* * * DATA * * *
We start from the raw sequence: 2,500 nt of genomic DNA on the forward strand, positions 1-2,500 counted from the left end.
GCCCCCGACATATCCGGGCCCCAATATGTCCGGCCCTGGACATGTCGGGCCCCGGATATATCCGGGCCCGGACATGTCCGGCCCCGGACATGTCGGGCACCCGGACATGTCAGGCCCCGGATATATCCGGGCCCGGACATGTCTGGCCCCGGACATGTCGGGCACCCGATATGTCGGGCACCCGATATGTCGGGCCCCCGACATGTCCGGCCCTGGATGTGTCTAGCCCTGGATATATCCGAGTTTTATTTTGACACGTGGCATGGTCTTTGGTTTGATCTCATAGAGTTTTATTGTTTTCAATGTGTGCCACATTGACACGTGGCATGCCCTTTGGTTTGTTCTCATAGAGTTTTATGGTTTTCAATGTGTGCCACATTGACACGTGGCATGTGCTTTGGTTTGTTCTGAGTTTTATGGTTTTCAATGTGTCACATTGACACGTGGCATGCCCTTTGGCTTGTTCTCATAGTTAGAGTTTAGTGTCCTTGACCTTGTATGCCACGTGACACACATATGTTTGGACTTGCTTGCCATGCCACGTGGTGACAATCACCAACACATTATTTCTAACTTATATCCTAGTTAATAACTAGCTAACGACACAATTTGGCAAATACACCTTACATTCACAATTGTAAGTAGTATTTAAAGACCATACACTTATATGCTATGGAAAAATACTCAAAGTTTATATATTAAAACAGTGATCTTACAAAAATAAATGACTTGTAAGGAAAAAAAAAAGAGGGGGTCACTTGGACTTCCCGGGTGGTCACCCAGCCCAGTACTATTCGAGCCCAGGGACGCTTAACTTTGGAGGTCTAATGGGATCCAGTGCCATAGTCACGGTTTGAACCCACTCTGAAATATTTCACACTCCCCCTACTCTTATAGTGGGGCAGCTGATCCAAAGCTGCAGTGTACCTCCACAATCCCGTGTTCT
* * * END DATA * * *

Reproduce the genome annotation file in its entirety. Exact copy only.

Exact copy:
We start from the raw sequence: 2,500 nt of genomic DNA on the forward strand, positions 1-2,500 counted from the left end.
GCCCCCGACATATCCGGGCCCCAATATGTCCGGCCCTGGACATGTCGGGCCCCGGATATATCCGGGCCCGGACATGTCCGGCCCCGGACATGTCGGGCACCCGGACATGTCAGGCCCCGGATATATCCGGGCCCGGACATGTCTGGCCCCGGACATGTCGGGCACCCGATATGTCGGGCACCCGATATGTCGGGCCCCCGACATGTCCGGCCCTGGATGTGTCTAGCCCTGGATATATCCGAGTTTTATTTTGACACGTGGCATGGTCTTTGGTTTGATCTCATAGAGTTTTATTGTTTTCAATGTGTGCCACATTGACACGTGGCATGCCCTTTGGTTTGTTCTCATAGAGTTTTATGGTTTTCAATGTGTGCCACATTGACACGTGGCATGTGCTTTGGTTTGTTCTGAGTTTTATGGTTTTCAATGTGTCACATTGACACGTGGCATGCCCTTTGGCTTGTTCTCATAGTTAGAGTTTAGTGTCCTTGACCTTGTATGCCACGTGACACACATATGTTTGGACTTGCTTGCCATGCCACGTGGTGACAATCACCAACACATTATTTCTAACTTATATCCTAGTTAATAACTAGCTAACGACACAATTTGGCAAATACACCTTACATTCACAATTGTAAGTAGTATTTAAAGACCATACACTTATATGCTATGGAAAAATACTCAAAGTTTATATATTAAAACAGTGATCTTACAAAAATAAATGACTTGTAAGGAAAAAAAAAAGAGGGGGTCACTTGGACTTCCCGGGTGGTCACCCAGCCCAGTACTATTCGAGCCCAGGGACGCTTAACTTTGGAGGTCTAATGGGATCCAGTGCCATAGTCACGGTTTGAACCCACTCTGAAATATTTCACACTCCCCCTACTCTTATAGTGGGGCAGCTGATCCAAAGCTGCAGTGTACCTCCACAATCCCGTGTTCT